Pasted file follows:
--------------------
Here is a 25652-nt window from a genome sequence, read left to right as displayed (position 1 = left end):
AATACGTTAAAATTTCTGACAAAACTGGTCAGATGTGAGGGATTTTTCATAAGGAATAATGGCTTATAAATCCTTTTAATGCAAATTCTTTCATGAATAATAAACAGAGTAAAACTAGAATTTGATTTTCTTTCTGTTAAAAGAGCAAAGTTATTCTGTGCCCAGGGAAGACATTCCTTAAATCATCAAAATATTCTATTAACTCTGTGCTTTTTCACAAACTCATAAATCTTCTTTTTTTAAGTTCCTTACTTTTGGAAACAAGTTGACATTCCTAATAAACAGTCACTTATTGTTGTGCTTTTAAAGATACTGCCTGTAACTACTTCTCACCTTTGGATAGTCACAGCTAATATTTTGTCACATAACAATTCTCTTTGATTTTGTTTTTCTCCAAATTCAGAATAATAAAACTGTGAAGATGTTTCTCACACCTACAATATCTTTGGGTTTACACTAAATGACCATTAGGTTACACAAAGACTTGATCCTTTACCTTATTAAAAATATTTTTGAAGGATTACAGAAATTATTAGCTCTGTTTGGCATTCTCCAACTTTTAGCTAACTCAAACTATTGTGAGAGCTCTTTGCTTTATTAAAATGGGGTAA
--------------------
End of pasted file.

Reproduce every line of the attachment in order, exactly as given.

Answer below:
Here is a 25652-nt window from a genome sequence, read left to right as displayed (position 1 = left end):
AATACGTTAAAATTTCTGACAAAACTGGTCAGATGTGAGGGATTTTTCATAAGGAATAATGGCTTATAAATCCTTTTAATGCAAATTCTTTCATGAATAATAAACAGAGTAAAACTAGAATTTGATTTTCTTTCTGTTAAAAGAGCAAAGTTATTCTGTGCCCAGGGAAGACATTCCTTAAATCATCAAAATATTCTATTAACTCTGTGCTTTTTCACAAACTCATAAATCTTCTTTTTTTAAGTTCCTTACTTTTGGAAACAAGTTGACATTCCTAATAAACAGTCACTTATTGTTGTGCTTTTAAAGATACTGCCTGTAACTACTTCTCACCTTTGGATAGTCACAGCTAATATTTTGTCACATAACAATTCTCTTTGATTTTGTTTTTCTCCAAATTCAGAATAATAAAACTGTGAAGATGTTTCTCACACCTACAATATCTTTGGGTTTACACTAAATGACCATTAGGTTACACAAAGACTTGATCCTTTACCTTATTAAAAATATTTTTGAAGGATTACAGAAATTATTAGCTCTGTTTGGCATTCTCCAACTTTTAGCTAACTCAAACTATTGTGAGAGCTCTTTGCTTTATTAAAATGGGGTAA